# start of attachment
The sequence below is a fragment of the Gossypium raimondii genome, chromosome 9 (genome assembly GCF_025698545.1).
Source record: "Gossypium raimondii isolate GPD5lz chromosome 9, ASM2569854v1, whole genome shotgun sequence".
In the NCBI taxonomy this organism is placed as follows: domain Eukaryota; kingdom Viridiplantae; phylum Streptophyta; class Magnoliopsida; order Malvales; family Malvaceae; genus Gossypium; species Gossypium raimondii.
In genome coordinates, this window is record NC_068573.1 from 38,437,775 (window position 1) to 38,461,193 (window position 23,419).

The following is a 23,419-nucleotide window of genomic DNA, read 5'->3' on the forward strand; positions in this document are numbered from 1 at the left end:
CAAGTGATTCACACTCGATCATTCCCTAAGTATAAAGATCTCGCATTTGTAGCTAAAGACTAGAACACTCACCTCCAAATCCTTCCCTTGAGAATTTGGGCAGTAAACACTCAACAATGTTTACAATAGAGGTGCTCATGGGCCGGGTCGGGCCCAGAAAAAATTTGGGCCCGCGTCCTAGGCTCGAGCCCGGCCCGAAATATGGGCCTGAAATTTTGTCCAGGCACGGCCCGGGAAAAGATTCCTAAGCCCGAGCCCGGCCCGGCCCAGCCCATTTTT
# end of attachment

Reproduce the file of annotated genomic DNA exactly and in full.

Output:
The sequence below is a fragment of the Gossypium raimondii genome, chromosome 9 (genome assembly GCF_025698545.1).
Source record: "Gossypium raimondii isolate GPD5lz chromosome 9, ASM2569854v1, whole genome shotgun sequence".
In the NCBI taxonomy this organism is placed as follows: domain Eukaryota; kingdom Viridiplantae; phylum Streptophyta; class Magnoliopsida; order Malvales; family Malvaceae; genus Gossypium; species Gossypium raimondii.
In genome coordinates, this window is record NC_068573.1 from 38,437,775 (window position 1) to 38,461,193 (window position 23,419).

The following is a 23,419-nucleotide window of genomic DNA, read 5'->3' on the forward strand; positions in this document are numbered from 1 at the left end:
CAAGTGATTCACACTCGATCATTCCCTAAGTATAAAGATCTCGCATTTGTAGCTAAAGACTAGAACACTCACCTCCAAATCCTTCCCTTGAGAATTTGGGCAGTAAACACTCAACAATGTTTACAATAGAGGTGCTCATGGGCCGGGTCGGGCCCAGAAAAAATTTGGGCCCGCGTCCTAGGCTCGAGCCCGGCCCGAAATATGGGCCTGAAATTTTGTCCAGGCACGGCCCGGGAAAAGATTCCTAAGCCCGAGCCCGGCCCGGCCCAGCCCATTTTT